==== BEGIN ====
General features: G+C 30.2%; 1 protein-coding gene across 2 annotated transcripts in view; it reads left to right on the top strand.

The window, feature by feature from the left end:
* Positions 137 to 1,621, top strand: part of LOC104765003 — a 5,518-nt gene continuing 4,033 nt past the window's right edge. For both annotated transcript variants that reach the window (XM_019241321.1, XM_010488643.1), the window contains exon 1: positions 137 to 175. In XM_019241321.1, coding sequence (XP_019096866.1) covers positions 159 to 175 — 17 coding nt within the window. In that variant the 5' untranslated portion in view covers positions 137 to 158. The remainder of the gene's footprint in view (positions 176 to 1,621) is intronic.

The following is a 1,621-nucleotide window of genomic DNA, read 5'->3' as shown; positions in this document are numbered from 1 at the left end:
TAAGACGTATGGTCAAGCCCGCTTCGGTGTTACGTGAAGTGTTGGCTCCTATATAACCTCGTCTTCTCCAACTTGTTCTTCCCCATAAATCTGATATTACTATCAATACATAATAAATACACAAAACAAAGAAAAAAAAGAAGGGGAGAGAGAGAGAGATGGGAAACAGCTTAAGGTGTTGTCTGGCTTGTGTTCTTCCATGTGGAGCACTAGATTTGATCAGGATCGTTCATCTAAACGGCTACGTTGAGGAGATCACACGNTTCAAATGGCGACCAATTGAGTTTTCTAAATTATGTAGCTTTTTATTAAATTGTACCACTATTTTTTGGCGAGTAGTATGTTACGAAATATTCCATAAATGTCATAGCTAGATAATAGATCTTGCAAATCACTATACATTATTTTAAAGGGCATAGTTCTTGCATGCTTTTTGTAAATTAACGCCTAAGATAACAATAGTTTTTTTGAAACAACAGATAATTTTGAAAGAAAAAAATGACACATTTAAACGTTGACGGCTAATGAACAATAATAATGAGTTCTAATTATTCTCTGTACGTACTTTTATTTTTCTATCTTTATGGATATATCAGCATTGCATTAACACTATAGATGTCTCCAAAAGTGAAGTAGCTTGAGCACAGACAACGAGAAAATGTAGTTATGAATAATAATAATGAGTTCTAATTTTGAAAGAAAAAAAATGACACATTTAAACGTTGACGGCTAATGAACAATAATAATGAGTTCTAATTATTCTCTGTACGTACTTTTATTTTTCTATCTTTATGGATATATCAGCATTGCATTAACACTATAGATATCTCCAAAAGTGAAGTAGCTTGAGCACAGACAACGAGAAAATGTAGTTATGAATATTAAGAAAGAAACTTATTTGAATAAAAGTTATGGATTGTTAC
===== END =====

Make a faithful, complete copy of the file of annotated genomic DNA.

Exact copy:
General features: G+C 30.2%; 1 protein-coding gene across 2 annotated transcripts in view; it reads left to right on the top strand.

The window, feature by feature from the left end:
* Positions 137 to 1,621, top strand: part of LOC104765003 — a 5,518-nt gene continuing 4,033 nt past the window's right edge. For both annotated transcript variants that reach the window (XM_019241321.1, XM_010488643.1), the window contains exon 1: positions 137 to 175. In XM_019241321.1, coding sequence (XP_019096866.1) covers positions 159 to 175 — 17 coding nt within the window. In that variant the 5' untranslated portion in view covers positions 137 to 158. The remainder of the gene's footprint in view (positions 176 to 1,621) is intronic.

The following is a 1,621-nucleotide window of genomic DNA, read 5'->3' as shown; positions in this document are numbered from 1 at the left end:
TAAGACGTATGGTCAAGCCCGCTTCGGTGTTACGTGAAGTGTTGGCTCCTATATAACCTCGTCTTCTCCAACTTGTTCTTCCCCATAAATCTGATATTACTATCAATACATAATAAATACACAAAACAAAGAAAAAAAAGAAGGGGAGAGAGAGAGAGATGGGAAACAGCTTAAGGTGTTGTCTGGCTTGTGTTCTTCCATGTGGAGCACTAGATTTGATCAGGATCGTTCATCTAAACGGCTACGTTGAGGAGATCACACGNTTCAAATGGCGACCAATTGAGTTTTCTAAATTATGTAGCTTTTTATTAAATTGTACCACTATTTTTTGGCGAGTAGTATGTTACGAAATATTCCATAAATGTCATAGCTAGATAATAGATCTTGCAAATCACTATACATTATTTTAAAGGGCATAGTTCTTGCATGCTTTTTGTAAATTAACGCCTAAGATAACAATAGTTTTTTTGAAACAACAGATAATTTTGAAAGAAAAAAATGACACATTTAAACGTTGACGGCTAATGAACAATAATAATGAGTTCTAATTATTCTCTGTACGTACTTTTATTTTTCTATCTTTATGGATATATCAGCATTGCATTAACACTATAGATGTCTCCAAAAGTGAAGTAGCTTGAGCACAGACAACGAGAAAATGTAGTTATGAATAATAATAATGAGTTCTAATTTTGAAAGAAAAAAAATGACACATTTAAACGTTGACGGCTAATGAACAATAATAATGAGTTCTAATTATTCTCTGTACGTACTTTTATTTTTCTATCTTTATGGATATATCAGCATTGCATTAACACTATAGATATCTCCAAAAGTGAAGTAGCTTGAGCACAGACAACGAGAAAATGTAGTTATGAATATTAAGAAAGAAACTTATTTGAATAAAAGTTATGGATTGTTAC